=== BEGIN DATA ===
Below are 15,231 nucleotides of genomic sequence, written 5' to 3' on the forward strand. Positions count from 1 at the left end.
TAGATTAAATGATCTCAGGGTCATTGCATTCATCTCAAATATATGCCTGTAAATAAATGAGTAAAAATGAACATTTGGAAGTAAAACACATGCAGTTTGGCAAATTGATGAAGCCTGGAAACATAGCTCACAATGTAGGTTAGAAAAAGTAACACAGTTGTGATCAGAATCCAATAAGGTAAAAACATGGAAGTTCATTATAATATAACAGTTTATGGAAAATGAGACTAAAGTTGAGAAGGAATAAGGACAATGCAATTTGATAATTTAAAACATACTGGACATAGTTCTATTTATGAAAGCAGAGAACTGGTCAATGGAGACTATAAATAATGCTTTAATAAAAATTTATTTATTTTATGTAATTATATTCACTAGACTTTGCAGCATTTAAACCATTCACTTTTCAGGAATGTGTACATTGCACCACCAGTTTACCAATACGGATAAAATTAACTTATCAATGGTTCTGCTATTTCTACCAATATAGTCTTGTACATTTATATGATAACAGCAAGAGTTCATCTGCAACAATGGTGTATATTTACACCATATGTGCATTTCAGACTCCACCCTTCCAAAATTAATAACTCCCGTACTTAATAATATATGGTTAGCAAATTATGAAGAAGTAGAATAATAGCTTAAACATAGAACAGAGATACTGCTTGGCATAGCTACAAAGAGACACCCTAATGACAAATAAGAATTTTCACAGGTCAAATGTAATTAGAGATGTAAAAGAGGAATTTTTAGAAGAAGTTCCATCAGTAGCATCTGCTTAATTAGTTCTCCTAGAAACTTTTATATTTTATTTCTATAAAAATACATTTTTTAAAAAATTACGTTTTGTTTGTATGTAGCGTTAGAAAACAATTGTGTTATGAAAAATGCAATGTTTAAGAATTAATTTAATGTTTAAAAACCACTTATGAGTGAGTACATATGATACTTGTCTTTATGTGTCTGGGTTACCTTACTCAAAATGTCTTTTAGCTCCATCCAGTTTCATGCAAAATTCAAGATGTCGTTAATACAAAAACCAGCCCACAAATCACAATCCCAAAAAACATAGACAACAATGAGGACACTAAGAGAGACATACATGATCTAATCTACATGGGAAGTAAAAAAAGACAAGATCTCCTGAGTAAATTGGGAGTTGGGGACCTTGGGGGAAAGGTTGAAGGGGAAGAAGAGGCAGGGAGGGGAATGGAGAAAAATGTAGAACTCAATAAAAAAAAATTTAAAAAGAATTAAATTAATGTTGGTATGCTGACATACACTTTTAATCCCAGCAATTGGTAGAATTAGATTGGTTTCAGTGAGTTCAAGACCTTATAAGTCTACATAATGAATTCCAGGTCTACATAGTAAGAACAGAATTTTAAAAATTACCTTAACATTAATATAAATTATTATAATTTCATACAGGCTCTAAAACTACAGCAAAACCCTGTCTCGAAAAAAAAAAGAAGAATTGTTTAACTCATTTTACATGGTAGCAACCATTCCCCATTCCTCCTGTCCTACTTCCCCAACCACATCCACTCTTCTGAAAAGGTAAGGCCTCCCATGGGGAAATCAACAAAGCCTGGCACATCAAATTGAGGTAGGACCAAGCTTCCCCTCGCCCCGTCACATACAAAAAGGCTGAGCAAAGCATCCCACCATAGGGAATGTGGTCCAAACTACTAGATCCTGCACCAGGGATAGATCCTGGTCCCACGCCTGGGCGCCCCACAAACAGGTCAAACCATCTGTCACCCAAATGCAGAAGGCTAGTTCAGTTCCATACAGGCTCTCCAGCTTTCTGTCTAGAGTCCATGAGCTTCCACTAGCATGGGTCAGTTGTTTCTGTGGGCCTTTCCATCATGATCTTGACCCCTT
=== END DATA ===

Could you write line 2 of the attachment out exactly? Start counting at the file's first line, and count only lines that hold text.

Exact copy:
TAGATTAAATGATCTCAGGGTCATTGCATTCATCTCAAATATATGCCTGTAAATAAATGAGTAAAAATGAACATTTGGAAGTAAAACACATGCAGTTTGGCAAATTGATGAAGCCTGGAAACATAGCTCACAATGTAGGTTAGAAAAAGTAACACAGTTGTGATCAGAATCCAATAAGGTAAAAACATGGAAGTTCATTATAATATAACAGTTTATGGAAAATGAGACTAAAGTTGAGAAGGAATAAGGACAATGCAATTTGATAATTTAAAACATACTGGACATAGTTCTATTTATGAAAGCAGAGAACTGGTCAATGGAGACTATAAATAATGCTTTAATAAAAATTTATTTATTTTATGTAATTATATTCACTAGACTTTGCAGCATTTAAACCATTCACTTTTCAGGAATGTGTACATTGCACCACCAGTTTACCAATACGGATAAAATTAACTTATCAATGGTTCTGCTATTTCTACCAATATAGTCTTGTACATTTATATGATAACAGCAAGAGTTCATCTGCAACAATGGTGTATATTTACACCATATGTGCATTTCAGACTCCACCCTTCCAAAATTAATAACTCCCGTACTTAATAATATATGGTTAGCAAATTATGAAGAAGTAGAATAATAGCTTAAACATAGAACAGAGATACTGCTTGGCATAGCTACAAAGAGACACCCTAATGACAAATAAGAATTTTCACAGGTCAAATGTAATTAGAGATGTAAAAGAGGAATTTTTAGAAGAAGTTCCATCAGTAGCATCTGCTTAATTAGTTCTCCTAGAAACTTTTATATTTTATTTCTATAAAAATACATTTTTTAAAAAATTACGTTTTGTTTGTATGTAGCGTTAGAAAACAATTGTGTTATGAAAAATGCAATGTTTAAGAATTAATTTAATGTTTAAAAACCACTTATGAGTGAGTACATATGATACTTGTCTTTATGTGTCTGGGTTACCTTACTCAAAATGTCTTTTAGCTCCATCCAGTTTCATGCAAAATTCAAGATGTCGTTAATACAAAAACCAGCCCACAAATCACAATCCCAAAAAACATAGACAACAATGAGGACACTAAGAGAGACATACATGATCTAATCTACATGGGAAGTAAAAAAAGACAAGATCTCCTGAGTAAATTGGGAGTTGGGGACCTTGGGGGAAAGGTTGAAGGGGAAGAAGAGGCAGGGAGGGGAATGGAGAAAAATGTAGAACTCAATAAAAAAAAATTTAAAAAGAATTAAATTAATGTTGGTATGCTGACATACACTTTTAATCCCAGCAATTGGTAGAATTAGATTGGTTTCAGTGAGTTCAAGACCTTATAAGTCTACATAATGAATTCCAGGTCTACATAGTAAGAACAGAATTTTAAAAATTACCTTAACATTAATATAAATTATTATAATTTCATACAGGCTCTAAAACTACAGCAAAACCCTGTCTCGAAAAAAAAAAGAAGAATTGTTTAACTCATTTTACATGGTAGCAACCATTCCCCATTCCTCCTGTCCTACTTCCCCAACCACATCCACTCTTCTGAAAAGGTAAGGCCTCCCATGGGGAAATCAACAAAGCCTGGCACATCAAATTGAGGTAGGACCAAGCTTCCCCTCGCCCCGTCACATACAAAAAGGCTGAGCAAAGCATCCCACCATAGGGAATGTGGTCCAAACTACTAGATCCTGCACCAGGGATAGATCCTGGTCCCACGCCTGGGCGCCCCACAAACAGGTCAAACCATCTGTCACCCAAATGCAGAAGGCTAGTTCAGTTCCATACAGGCTCTCCAGCTTTCTGTCTAGAGTCCATGAGCTTCCACTAGCATGGGTCAGTTGTTTCTGTGGGCCTTTCCATCATGATCTTGACCCCTT